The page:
13 December 2013

Modeling Filter Performance and Standardizing Sand

The members of Stacked Rapid Sand Filter Theory aim to develop a mathematical model for the performance of the sand filter. This model will take input parameters like influent turbidity and coagulant dosage and measure head loss, or the amount of energy that will dissipate from the water. Flow rate is kept constant, and in order to best simulate an actual sand filter with their laboratory model, the velocity is also kept constant, at 1.8 millimeters per second.

Historically, SRSF Theory has been as much about empirics as about theory. Previous semesters built a two-column filter in order to compare surface with subsurface filtration. Surface filtration entails water entering through the top of the filtration column, while subsurface filtration refers to water entering through the side.

This semester, the team built a new model that features two 20-centimeter layers of filtration. Despite the difference between the two-layer model used in the lab and the six-layer filter in the field, prior calculations and considerations ensured that research results would translate well. For example, tube sizes for the model were decided upon based on the metrics taken from stacked rapid sand filters in Honduras.

The team also spent much of the semester implementing an algorithm for Process Controller, the software that controls the pumps and measures turbidity. The algorithm, called a proportional-integral-derivative controller, measures error in a process and using data from past experiments, attempts to correct it. In some of the earlier experiments, the influent turbidity fluctuated slightly even when it was supposed to constant. The PID was applied to mitigate any inaccuracies.

This semester’s goal is to collect data from experiments with varying coagulant dosage and constant influent turbidity, measuring for resulting head loss and effluent turbidity.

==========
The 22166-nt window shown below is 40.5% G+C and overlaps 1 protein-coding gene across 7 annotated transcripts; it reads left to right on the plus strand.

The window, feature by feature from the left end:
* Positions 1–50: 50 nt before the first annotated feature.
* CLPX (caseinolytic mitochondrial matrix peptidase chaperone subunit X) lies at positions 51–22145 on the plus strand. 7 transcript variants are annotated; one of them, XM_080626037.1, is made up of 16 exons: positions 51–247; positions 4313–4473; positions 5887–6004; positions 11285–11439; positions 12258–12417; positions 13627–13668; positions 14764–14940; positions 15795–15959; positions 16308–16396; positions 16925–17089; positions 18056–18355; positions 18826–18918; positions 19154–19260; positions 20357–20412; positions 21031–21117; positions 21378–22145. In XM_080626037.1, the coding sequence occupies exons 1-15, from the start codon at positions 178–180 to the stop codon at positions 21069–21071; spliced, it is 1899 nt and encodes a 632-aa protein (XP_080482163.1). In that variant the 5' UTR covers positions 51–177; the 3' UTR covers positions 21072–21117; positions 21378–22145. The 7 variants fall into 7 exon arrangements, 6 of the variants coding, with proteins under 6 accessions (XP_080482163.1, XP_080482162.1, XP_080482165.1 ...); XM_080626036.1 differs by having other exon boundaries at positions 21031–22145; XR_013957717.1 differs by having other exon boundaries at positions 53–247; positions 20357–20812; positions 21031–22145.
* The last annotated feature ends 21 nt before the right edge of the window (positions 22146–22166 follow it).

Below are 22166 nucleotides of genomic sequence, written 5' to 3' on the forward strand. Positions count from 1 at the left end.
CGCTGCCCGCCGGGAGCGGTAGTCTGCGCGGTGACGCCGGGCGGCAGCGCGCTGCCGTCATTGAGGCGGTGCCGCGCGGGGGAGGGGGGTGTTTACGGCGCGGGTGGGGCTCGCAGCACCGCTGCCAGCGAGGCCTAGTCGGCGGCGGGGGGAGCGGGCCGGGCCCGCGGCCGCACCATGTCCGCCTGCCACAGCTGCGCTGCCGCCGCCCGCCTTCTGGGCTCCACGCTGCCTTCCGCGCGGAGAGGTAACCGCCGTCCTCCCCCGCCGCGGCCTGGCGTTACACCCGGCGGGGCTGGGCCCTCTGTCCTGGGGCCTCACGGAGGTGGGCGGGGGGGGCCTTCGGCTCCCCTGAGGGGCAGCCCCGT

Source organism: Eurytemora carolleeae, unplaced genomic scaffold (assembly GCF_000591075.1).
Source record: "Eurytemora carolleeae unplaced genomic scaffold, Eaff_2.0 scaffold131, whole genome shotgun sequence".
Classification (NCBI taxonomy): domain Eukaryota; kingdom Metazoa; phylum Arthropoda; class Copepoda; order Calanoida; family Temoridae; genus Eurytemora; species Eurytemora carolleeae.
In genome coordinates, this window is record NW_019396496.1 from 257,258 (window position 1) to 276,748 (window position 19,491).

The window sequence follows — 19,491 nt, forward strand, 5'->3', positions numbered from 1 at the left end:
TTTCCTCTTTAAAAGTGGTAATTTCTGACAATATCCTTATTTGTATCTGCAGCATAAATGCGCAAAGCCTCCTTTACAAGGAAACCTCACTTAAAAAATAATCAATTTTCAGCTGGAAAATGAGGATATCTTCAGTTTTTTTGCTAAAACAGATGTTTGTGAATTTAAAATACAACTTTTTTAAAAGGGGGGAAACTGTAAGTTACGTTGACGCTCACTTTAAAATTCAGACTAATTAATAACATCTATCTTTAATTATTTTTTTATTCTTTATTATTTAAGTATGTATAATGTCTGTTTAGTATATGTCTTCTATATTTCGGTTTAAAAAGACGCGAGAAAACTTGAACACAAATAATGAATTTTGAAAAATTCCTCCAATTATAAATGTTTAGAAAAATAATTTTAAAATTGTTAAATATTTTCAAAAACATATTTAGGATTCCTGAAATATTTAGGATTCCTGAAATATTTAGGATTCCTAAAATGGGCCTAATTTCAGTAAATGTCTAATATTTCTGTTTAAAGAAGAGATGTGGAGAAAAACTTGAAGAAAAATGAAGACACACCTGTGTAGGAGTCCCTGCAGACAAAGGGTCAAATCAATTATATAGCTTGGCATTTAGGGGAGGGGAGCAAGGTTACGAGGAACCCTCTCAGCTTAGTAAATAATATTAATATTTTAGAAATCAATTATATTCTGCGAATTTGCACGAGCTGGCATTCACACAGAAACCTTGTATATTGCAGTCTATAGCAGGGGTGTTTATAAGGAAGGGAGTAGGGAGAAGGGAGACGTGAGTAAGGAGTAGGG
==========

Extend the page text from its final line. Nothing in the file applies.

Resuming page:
So far, AguaClara’s stacked rapid sand filters have made appearances in both Honduras and India. However, while the design of the filter remains similar despite geographical distances, the sand used almost surely isn’t. For this reason, the Sand Source and Testing team seeks to develop a set of standards for what sand can be used, and a set of a procedures for finding out whether a sample is viable or not.

In India, they’re currently vetting sand samples based only on size, and not on anything like acid solubility. This can pose a problem for their sand filter, for example, if the sand they’re using contains limestone, which dissolves in contact with water.

Tests for sand are gathered from various sources, from the America Water Works Association to the American Society for Testing and Materials, to AguaClara’s own internal guidelines. The team’s goal is to tailor the myriad tests for sand not just to fit the needs of the stacked rapid sand filter, but also so that operators anywhere in the world can easily conduct them with the resources available in their setting.

For example, a test for silica content was eliminated because it was impractical and inessential. Other tests were removed because the nature of stacked rapid sand filtration rendered them redundant. Ultimately, it was decided that tests for the acid solubility, porosity, and uniformity coefficient and effective size–essentially, how similar grains are to each other in a given sample– were most important and suited for the SRSF’s needs.

The only real issue regarding the sand used in India is solubility; given the current backwash velocity of AguaClara’s sand filters, the margin of error in regards to the grain size of a sand sample are very wide, and so the tests currently being use in Honduras and India are adequate in that regard. Meghan and Rebecca’s research will provide operators with a more precise method of not only measuring the size of sand, but it’s solubility. Their results also indicate that as long as the sand is determined to be insoluble, then it’s fairly likely that that sand is viable for use in AguaClara plants.

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